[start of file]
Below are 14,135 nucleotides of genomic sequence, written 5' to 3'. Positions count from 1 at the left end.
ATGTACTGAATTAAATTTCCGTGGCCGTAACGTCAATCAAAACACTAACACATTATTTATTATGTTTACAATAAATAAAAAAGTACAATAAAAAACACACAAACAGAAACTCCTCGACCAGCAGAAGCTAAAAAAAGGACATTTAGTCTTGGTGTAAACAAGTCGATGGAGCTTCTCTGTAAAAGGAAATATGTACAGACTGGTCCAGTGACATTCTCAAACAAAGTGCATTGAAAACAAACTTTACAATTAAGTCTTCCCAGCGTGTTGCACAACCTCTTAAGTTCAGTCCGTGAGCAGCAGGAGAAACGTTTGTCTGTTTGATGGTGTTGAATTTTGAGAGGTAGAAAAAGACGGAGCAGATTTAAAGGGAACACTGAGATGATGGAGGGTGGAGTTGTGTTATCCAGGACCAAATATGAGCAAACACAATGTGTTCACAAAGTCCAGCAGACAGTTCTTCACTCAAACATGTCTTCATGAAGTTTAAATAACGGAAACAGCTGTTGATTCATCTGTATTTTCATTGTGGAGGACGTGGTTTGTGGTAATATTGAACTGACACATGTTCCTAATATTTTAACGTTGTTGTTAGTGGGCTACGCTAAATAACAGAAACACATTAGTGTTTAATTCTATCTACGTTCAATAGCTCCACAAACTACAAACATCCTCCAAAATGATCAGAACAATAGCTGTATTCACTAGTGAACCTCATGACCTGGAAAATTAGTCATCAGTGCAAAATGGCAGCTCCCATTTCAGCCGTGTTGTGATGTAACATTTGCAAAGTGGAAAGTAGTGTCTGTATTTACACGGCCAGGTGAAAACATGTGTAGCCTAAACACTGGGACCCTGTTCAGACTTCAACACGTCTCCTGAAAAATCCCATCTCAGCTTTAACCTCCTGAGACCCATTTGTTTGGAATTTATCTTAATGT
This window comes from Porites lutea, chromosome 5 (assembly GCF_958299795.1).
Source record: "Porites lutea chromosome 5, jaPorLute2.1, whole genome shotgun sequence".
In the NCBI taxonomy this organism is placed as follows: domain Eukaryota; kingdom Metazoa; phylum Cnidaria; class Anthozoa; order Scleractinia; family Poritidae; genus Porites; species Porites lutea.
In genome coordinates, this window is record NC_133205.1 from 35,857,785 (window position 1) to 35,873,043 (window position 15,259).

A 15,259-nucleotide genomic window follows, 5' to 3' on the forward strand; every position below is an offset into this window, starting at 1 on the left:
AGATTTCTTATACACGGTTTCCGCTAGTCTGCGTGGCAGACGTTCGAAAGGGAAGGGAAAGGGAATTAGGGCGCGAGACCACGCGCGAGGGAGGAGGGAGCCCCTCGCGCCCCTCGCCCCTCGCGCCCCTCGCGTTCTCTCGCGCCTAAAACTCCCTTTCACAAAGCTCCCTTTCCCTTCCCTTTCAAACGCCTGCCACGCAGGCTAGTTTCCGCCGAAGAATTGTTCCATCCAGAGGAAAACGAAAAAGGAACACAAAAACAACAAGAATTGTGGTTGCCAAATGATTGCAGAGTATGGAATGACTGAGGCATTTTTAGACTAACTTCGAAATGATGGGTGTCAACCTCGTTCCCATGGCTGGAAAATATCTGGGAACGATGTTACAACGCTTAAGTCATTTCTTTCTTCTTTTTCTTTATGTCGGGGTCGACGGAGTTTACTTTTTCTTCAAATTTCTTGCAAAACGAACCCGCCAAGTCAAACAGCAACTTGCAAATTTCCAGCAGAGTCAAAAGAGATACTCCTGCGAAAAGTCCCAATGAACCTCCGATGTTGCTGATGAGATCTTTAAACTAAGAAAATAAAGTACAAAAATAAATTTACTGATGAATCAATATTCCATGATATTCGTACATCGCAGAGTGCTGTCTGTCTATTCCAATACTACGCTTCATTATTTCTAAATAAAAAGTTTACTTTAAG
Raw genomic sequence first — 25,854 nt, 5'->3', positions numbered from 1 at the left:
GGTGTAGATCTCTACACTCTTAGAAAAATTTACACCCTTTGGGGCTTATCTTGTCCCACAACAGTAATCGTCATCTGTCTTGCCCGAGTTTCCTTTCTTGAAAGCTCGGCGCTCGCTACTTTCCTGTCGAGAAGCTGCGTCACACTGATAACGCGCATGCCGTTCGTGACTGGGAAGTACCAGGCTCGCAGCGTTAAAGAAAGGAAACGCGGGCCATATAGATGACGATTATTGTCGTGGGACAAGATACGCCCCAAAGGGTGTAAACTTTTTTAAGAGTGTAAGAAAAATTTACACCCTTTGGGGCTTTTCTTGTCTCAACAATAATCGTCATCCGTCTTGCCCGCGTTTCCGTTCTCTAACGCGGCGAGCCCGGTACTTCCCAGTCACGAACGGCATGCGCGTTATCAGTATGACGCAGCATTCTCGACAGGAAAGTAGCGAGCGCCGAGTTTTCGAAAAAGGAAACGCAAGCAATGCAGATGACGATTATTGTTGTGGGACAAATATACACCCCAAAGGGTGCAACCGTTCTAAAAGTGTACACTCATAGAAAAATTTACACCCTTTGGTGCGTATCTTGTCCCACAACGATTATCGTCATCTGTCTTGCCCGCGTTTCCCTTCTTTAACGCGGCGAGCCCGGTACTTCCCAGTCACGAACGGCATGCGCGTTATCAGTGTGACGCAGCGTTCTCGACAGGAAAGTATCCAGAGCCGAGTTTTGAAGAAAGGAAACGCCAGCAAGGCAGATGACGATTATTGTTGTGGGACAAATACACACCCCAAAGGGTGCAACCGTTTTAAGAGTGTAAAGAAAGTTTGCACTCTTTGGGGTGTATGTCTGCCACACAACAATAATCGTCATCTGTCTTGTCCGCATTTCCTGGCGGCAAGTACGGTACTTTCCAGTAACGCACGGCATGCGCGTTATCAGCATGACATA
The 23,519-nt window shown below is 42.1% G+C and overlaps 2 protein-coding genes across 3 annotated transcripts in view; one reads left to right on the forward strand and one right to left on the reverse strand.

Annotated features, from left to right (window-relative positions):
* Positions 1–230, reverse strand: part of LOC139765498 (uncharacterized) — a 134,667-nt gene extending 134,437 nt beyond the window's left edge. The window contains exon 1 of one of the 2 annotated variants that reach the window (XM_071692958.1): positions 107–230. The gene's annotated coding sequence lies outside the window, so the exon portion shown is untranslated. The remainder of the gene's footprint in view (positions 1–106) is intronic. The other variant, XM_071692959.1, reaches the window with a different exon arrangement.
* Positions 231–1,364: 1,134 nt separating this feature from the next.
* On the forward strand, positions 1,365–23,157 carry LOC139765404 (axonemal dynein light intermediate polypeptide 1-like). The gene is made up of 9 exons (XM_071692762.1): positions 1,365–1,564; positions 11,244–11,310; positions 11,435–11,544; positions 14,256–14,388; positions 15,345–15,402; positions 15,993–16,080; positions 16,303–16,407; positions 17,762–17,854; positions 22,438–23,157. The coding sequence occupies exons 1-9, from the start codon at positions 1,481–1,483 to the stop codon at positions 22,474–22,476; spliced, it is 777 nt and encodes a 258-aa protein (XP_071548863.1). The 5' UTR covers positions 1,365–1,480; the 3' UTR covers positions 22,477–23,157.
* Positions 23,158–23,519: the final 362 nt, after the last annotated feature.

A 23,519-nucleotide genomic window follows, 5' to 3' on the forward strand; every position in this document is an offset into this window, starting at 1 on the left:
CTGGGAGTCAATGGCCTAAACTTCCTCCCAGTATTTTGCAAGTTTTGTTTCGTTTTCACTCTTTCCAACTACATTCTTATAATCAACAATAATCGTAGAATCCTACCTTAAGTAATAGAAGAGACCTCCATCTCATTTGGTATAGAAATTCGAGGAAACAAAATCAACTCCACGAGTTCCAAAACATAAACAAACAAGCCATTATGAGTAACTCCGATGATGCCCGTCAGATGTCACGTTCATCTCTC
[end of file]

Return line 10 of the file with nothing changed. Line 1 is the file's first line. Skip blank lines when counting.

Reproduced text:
GGTGTAGATCTCTACACTCTTAGAAAAATTTACACCCTTTGGGGCTTATCTTGTCCCACAACAGTAATCGTCATCTGTCTTGCCCGAGTTTCCTTTCTTGAAAGCTCGGCGCTCGCTACTTTCCTGTCGAGAAGCTGCGTCACACTGATAACGCGCATGCCGTTCGTGACTGGGAAGTACCAGGCTCGCAGCGTTAAAGAAAGGAAACGCGGGCCATATAGATGACGATTATTGTCGTGGGACAAGATACGCCCCAAAGGGTGTAAACTTTTTTAAGAGTGTAAGAAAAATTTACACCCTTTGGGGCTTTTCTTGTCTCAACAATAATCGTCATCCGTCTTGCCCGCGTTTCCGTTCTCTAACGCGGCGAGCCCGGTACTTCCCAGTCACGAACGGCATGCGCGTTATCAGTATGACGCAGCATTCTCGACAGGAAAGTAGCGAGCGCCGAGTTTTCGAAAAAGGAAACGCAAGCAATGCAGATGACGATTATTGTTGTGGGACAAATATACACCCCAAAGGGTGCAACCGTTCTAAAAGTGTACACTCATAGAAAAATTTACACCCTTTGGTGCGTATCTTGTCCCACAACGATTATCGTCATCTGTCTTGCCCGCGTTTCCCTTCTTTAACGCGGCGAGCCCGGTACTTCCCAGTCACGAACGGCATGCGCGTTATCAGTGTGACGCAGCGTTCTCGACAGGAAAGTATCCAGAGCCGAGTTTTGAAGAAAGGAAACGCCAGCAAGGCAGATGACGATTATTGTTGTGGGACAAATACACACCCCAAAGGGTGCAACCGTTTTAAGAGTGTAAAGAAAGTTTGCACTCTTTGGGGTGTATGTCTGCCACACAACAATAATCGTCATCTGTCTTGTCCGCATTTCCTGGCGGCAAGTACGGTACTTTCCAGTAACGCACGGCATGCGCGTTATCAGCATGACATA